You can go as fancy or as simple as you want. There are many places that you can go to buy chicken coops both online and locally. When we first decided to get chickens we drove from Binghamton to Oneonta looking and searching for coops. We looked in peoples backyards to get ideas...we went to every farm store in the area. The ones we found in the farm stores were all too small and too expensive. We searched Craigslist and at the time didn't find anything that we were really interested in. In the end, we ended up buy a coop with a run from AGWAY - some assembly required of course. Here is a picture of our coop:
This worked out great while they were little but once they started getting bigger they quickly outgrew it. I ended up moving the coop between our deck and our garage and putting a fence up so they had room to move around during the day. (by the way...chickens LOVE fresh grass). Once they outgrew this coop we knew we had to figure something out. The end of our garage had a overhang that we used to store the kids toys. Well the kids toys soon found a new home and so did my chickens. We put up a few sheets of plywood, cut a whole in the wall and pushed a dog kennel up to the side of the coop. VOILA....a new home for my chicks - they must of approved and liked it because a few days later I had my FIRST egg!!!!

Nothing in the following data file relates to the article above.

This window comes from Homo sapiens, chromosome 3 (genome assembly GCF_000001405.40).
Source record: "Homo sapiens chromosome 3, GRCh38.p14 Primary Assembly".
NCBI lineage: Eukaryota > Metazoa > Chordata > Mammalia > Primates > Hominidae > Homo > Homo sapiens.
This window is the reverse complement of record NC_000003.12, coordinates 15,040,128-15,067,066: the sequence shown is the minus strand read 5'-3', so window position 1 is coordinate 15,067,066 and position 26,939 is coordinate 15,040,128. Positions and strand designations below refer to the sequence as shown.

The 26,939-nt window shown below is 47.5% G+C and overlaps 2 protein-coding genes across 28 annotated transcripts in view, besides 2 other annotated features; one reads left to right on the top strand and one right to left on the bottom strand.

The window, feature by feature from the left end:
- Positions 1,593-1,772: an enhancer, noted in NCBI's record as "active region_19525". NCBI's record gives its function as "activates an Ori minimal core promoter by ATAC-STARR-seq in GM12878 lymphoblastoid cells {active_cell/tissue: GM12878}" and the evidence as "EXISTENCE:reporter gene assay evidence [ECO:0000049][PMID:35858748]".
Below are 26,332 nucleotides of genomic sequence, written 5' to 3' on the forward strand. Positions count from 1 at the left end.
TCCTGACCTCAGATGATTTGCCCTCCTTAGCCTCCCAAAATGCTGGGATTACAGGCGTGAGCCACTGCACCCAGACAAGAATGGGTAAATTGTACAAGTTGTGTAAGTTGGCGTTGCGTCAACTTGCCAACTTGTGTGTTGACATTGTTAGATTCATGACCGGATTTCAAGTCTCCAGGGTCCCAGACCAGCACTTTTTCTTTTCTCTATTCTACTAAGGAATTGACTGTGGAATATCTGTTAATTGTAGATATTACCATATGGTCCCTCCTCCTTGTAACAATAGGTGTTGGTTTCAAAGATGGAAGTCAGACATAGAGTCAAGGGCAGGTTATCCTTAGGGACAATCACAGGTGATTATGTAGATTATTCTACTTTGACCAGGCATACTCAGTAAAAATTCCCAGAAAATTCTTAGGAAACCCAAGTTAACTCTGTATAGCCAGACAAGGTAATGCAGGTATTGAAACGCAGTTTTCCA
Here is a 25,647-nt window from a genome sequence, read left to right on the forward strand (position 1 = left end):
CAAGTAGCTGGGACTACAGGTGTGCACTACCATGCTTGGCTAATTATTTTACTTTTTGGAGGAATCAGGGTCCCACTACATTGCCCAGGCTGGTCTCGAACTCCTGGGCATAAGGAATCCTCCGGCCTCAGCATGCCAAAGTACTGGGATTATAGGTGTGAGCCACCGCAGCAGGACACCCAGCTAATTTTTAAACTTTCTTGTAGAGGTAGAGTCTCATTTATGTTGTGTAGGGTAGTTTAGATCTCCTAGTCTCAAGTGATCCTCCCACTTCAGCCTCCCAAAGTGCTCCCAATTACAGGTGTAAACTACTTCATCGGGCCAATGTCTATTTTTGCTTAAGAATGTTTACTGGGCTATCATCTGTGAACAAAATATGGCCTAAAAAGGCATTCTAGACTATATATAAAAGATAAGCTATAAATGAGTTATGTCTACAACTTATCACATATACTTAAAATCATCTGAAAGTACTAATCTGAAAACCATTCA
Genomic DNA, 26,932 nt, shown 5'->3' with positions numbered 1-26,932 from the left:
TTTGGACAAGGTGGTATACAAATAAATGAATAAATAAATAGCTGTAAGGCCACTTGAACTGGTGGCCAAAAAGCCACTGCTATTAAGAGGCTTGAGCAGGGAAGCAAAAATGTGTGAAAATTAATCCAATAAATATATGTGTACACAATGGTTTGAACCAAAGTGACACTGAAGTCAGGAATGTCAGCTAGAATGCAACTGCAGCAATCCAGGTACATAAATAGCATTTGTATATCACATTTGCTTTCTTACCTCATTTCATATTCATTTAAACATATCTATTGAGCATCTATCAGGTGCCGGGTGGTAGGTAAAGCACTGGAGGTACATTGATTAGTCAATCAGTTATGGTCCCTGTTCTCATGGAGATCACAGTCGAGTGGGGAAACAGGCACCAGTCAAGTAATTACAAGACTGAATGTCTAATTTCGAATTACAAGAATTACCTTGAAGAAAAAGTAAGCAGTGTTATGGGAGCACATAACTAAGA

- SIZE = You need to allow a minimum of 2 square feet of indoor shelter area per bird (but ideally 3-4 feet is better), and you need 3-6 square feet of outdoor run area per bird.
- VENTILATION = A coop needs good ventilation year-round. Good ventilation usually consists of some way for cooler air to enter near the floor, be warmed, and then exit near the top. The amount of ventilation a shelter needs depends on how many chickens are kept in that amount of space and the weather in your area. Lack of adequate ventilation can cause a number of problems (ammonia fume buildup, increased humidity, increased moisture leads to mold
- ROOSTS = Roosts are an important part of a coop. This is where they sleep - chickens prefer to sleep off of the ground because they are so vulnerable while asleep. A 2x4 on edge or a 2-inch round wooden dowel is about right for full-sized chickens. (smaller Bantam chickens will be more comfortable with a small roost). The roost should be placed about 2 feet off the floor.
- NESTING BOXES = these are important if your keeping chickens for their eggs. They provide a safe and comfortable spot where layers can lay their eggs. Young pullets like to play house so if possible, try to have nesting boxes in place by 20 weeks old. Chickens like nesting boxes that are big enough to turn around in but not so large that they don't feel comfy. They prefer the nesting boxes to be dimly lit and secluded . For an average sized hen, a 12-inch square nest box is the minimum to use. One nest box for every two hens is ideal. We made our own nesting boxes and even though we have 10 chickens, we only have 3 nesting boxes. This is probably something we should work on in the future. We use pine bedding and hay in our nesting boxes - although the chickens usually kick the hay out...they prefer the pine bedding.
PLEASE CONTINUE TO ASK QUESTIONS - EVERY MONDAY I WILL TRY TO DO A POST THAT JUST ANSWERS MY READERS QUESTIONS!!!!
RESOURCES: Most of this information is from my experiences. I also used the book "Raising Chicken for Dummies". You can also find great information at the following places (where I go to for answers and help):